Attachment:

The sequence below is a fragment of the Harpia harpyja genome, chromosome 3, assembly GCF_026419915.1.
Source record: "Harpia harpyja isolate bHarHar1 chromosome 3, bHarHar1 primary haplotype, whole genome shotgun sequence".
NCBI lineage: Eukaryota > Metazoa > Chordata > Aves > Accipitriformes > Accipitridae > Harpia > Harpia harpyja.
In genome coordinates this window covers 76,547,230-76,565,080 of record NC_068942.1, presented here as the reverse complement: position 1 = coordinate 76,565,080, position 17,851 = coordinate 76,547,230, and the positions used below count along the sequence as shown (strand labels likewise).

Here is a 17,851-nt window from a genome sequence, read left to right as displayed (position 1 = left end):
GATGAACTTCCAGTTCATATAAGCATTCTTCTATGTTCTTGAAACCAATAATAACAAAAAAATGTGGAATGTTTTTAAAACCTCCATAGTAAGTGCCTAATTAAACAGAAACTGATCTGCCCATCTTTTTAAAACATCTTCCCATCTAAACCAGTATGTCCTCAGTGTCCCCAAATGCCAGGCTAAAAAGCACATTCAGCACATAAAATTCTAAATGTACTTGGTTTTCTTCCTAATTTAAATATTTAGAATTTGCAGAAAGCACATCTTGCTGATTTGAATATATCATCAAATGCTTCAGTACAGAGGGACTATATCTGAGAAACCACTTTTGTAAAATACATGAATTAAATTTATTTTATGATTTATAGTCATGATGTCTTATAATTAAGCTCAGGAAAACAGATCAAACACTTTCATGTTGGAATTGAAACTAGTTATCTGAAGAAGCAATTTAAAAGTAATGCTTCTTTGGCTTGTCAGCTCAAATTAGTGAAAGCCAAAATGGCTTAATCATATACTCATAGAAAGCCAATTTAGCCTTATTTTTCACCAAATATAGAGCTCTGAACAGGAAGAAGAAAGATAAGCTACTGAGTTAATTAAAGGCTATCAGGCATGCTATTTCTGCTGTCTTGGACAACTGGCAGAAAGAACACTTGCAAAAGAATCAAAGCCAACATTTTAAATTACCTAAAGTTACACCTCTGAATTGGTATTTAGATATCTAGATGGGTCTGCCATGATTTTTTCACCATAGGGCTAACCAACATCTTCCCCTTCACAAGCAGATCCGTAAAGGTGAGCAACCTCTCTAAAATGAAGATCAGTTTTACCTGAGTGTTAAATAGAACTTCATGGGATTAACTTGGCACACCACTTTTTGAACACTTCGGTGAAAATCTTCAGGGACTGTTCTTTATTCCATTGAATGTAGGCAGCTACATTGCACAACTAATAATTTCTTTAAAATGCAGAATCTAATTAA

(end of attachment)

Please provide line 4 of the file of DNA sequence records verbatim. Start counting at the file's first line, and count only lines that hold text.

In genome coordinates this window covers 76,547,230-76,565,080 of record NC_068942.1, presented here as the reverse complement: position 1 = coordinate 76,565,080, position 17,851 = coordinate 76,547,230, and the positions used below count along the sequence as shown (strand labels likewise).